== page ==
Card shark: Ref for England-U.S. loves yellow
IRENE, South Africa – Carlos Simon went through cards with the speed of a Las Vegas dealer at the 2006 World Cup.
The Brazilian referee issued five yellows during Italy’s 2-0 first-round victory over Ghana, handing the first to Danielle de Rossi 10 minutes in. He gave out eight more in Spain’s 3-1 win over Tunisia, and added four yellows and a red to his total as Germany beat Sweden 2-0 in the second round.
He’s been selected to officiate the big U.S.-England game at this year’s World Cup on Saturday. Given an English team and an American side filled with Premier Leaguers, it could make for a match of attrition
“A foul in England is a foul,” American goalkeeper Marcus Hahnemann said. “In another country, they’re wondering if it’s a yellow card or a red card.”
The U.S. had its own card-filled night at the last World Cup. In the 1-1 tie against Italy, the Americans went a man up when De Rossi was ejected by Uruguayan Jorge Larrionda in the 28th minute for an elbow that split Brian McBride’s left cheek. Seventeen minutes later, the sides were evened when Pablo Mastroeni was ejected for a cleats-up tackle on Andrea Pirlo. American defender Eddie Pope was sent off two minutes into the second half for his second yellow, a tackle in which he got the ball first, then took down Alberto Gilardino.
World Cup matches generally are called tighter than league games, especially those in the wild, wild west of England.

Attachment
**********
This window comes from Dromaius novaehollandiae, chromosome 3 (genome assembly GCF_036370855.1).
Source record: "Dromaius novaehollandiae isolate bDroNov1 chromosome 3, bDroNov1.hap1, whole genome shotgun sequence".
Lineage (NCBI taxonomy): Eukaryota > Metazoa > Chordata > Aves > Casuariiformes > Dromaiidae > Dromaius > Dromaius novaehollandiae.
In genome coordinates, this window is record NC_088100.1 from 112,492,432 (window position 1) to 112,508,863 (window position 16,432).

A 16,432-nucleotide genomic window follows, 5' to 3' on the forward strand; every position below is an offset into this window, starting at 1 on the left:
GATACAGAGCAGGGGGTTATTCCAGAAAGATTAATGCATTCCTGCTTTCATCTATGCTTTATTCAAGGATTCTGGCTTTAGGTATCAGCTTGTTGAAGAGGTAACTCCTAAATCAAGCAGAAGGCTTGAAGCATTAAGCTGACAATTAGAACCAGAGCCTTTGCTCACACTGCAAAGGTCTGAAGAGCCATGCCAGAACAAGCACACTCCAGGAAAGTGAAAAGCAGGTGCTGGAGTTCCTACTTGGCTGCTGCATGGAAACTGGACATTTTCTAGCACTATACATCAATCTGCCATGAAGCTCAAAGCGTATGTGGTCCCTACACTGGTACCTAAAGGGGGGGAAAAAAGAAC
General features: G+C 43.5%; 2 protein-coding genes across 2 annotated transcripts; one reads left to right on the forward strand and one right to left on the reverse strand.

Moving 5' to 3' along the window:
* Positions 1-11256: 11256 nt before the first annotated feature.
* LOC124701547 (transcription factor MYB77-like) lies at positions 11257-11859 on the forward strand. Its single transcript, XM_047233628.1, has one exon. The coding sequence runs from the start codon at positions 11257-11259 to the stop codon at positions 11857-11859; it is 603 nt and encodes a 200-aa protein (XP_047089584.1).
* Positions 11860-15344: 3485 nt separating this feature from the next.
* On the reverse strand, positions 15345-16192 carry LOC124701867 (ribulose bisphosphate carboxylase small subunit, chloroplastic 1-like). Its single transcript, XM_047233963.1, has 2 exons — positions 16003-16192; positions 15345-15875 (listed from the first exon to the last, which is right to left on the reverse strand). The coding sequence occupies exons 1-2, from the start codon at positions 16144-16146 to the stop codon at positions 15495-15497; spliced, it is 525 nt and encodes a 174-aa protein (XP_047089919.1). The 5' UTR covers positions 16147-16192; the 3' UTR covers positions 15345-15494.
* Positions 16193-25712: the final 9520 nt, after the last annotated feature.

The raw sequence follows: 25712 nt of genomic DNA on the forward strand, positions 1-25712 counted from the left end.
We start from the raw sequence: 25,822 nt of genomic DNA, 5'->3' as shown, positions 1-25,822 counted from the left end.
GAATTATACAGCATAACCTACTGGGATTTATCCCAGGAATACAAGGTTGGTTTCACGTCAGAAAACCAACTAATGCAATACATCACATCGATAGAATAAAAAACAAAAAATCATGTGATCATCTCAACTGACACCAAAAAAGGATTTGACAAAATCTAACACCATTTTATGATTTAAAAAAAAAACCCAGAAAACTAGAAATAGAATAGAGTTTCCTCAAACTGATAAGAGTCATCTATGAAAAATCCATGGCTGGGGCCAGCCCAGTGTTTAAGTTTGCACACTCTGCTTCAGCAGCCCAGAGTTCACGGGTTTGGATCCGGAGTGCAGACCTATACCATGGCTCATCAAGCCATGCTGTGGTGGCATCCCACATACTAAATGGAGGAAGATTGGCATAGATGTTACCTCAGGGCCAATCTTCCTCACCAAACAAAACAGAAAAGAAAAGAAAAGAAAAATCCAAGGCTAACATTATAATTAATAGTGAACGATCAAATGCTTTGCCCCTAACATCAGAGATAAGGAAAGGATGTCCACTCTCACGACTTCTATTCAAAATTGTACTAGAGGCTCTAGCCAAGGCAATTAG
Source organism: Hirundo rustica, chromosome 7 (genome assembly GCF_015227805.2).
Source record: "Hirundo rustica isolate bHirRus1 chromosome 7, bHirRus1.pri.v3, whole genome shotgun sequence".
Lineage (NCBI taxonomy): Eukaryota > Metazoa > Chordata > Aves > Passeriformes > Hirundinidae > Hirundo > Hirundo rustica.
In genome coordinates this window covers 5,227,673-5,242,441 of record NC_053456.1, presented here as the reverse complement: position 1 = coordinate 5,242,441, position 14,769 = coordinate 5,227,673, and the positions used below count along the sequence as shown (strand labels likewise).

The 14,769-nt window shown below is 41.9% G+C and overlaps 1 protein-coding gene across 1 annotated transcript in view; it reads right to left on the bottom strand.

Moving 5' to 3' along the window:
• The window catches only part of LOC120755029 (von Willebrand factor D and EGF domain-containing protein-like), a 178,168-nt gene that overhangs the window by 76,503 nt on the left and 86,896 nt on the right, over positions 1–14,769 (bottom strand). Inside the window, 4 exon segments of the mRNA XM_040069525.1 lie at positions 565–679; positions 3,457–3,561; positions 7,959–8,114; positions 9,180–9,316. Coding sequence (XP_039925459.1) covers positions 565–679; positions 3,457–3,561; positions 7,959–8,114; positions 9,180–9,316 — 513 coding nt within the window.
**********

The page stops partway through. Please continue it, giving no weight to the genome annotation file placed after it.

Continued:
“You go into a World Cup, you always want to have a little bit of sense of what FIFA has now chosen to clamp down on,” American midfielder Michael Bradley said. “That will be something we think about.”
Bradley, who plays for Borussia Moenchengladbach in Germany, missed last year’s Confederations Cup final against Brazil after getting a red card in the semifinal victory over Spain for a lunging tackle.
Yet, he doesn’t want think about curbing the roughness too much.
“Having a physical edge is something that we bring on our best days and I think we need to look to have on Saturday,” he said.
English forward Wayne Rooney will be playing his first World Cup match since his team’s penalty-kicks loss to Portugal in the 2006 quarterfinals. He got a red card that night for stomping on Ricardo Carvalho’s groin – with then-Manchester United teammate Cristiano Ronaldo running over to Argentinian referee Horacio Elizondo to plead for Rooney’s dismissal.
“I think you always have to be conscious of referees and their decisions,” said American defender Jay DeMerit, captain of Watford in England’s League Championship. “If you go in and do a tackle that you think you might be able to get away with in England, you might not be able to get away with it on this type of stage, you know. And I think that’s our job, to realize that, and to understand the rules.”
FIFA has tried to increase protection of goal-scorers, telling referees to give red cards for career-threatening fouls. But just because Simon gave out a few full houses of cards four years ago, American right back Steve Cherundolo doesn’t necessarily expect a similar spate.
“I think the game Saturday, of course it will be a hard-fought game,” he said. “Both teams want to win. Both are physically talented. So I assume there will be some tackles that may be reported or punished by a yellow card – I hope no red cards. It’s part of the game, but I don’t expect the referee to show more only because he has in the past.”
Coach Bob Bradley knows games probably will be called tightly, and has made his feelings known.
“It’s important that there’s discipline,” he said Wednesday. “I think we’ve seen in a number of World Cups, especially in the first round, the fact that players must respect the game, must respect their opponents. Otherwise, there will be cards given.”